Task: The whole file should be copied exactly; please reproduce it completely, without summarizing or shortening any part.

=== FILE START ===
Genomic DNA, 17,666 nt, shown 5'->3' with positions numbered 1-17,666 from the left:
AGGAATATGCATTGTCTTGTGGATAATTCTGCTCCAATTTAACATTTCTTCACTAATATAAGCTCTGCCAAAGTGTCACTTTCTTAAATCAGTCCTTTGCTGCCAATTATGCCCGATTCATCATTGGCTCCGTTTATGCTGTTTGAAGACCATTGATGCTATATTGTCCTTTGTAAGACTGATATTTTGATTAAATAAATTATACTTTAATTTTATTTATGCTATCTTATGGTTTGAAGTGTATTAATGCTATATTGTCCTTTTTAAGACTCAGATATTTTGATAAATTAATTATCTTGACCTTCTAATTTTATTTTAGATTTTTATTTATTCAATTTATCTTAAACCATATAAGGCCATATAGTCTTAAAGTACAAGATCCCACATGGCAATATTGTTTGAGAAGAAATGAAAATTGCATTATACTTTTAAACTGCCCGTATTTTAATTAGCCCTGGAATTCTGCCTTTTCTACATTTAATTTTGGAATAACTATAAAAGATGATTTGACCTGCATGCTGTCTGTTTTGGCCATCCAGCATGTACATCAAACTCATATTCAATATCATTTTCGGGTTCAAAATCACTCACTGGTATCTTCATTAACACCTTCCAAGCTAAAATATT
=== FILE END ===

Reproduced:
Genomic DNA, 17,666 nt, shown 5'->3' with positions numbered 1-17,666 from the left:
AGGAATATGCATTGTCTTGTGGATAATTCTGCTCCAATTTAACATTTCTTCACTAATATAAGCTCTGCCAAAGTGTCACTTTCTTAAATCAGTCCTTTGCTGCCAATTATGCCCGATTCATCATTGGCTCCGTTTATGCTGTTTGAAGACCATTGATGCTATATTGTCCTTTGTAAGACTGATATTTTGATTAAATAAATTATACTTTAATTTTATTTATGCTATCTTATGGTTTGAAGTGTATTAATGCTATATTGTCCTTTTTAAGACTCAGATATTTTGATAAATTAATTATCTTGACCTTCTAATTTTATTTTAGATTTTTATTTATTCAATTTATCTTAAACCATATAAGGCCATATAGTCTTAAAGTACAAGATCCCACATGGCAATATTGTTTGAGAAGAAATGAAAATTGCATTATACTTTTAAACTGCCCGTATTTTAATTAGCCCTGGAATTCTGCCTTTTCTACATTTAATTTTGGAATAACTATAAAAGATGATTTGACCTGCATGCTGTCTGTTTTGGCCATCCAGCATGTACATCAAACTCATATTCAATATCATTTTCGGGTTCAAAATCACTCACTGGTATCTTCATTAACACCTTCCAAGCTAAAATATT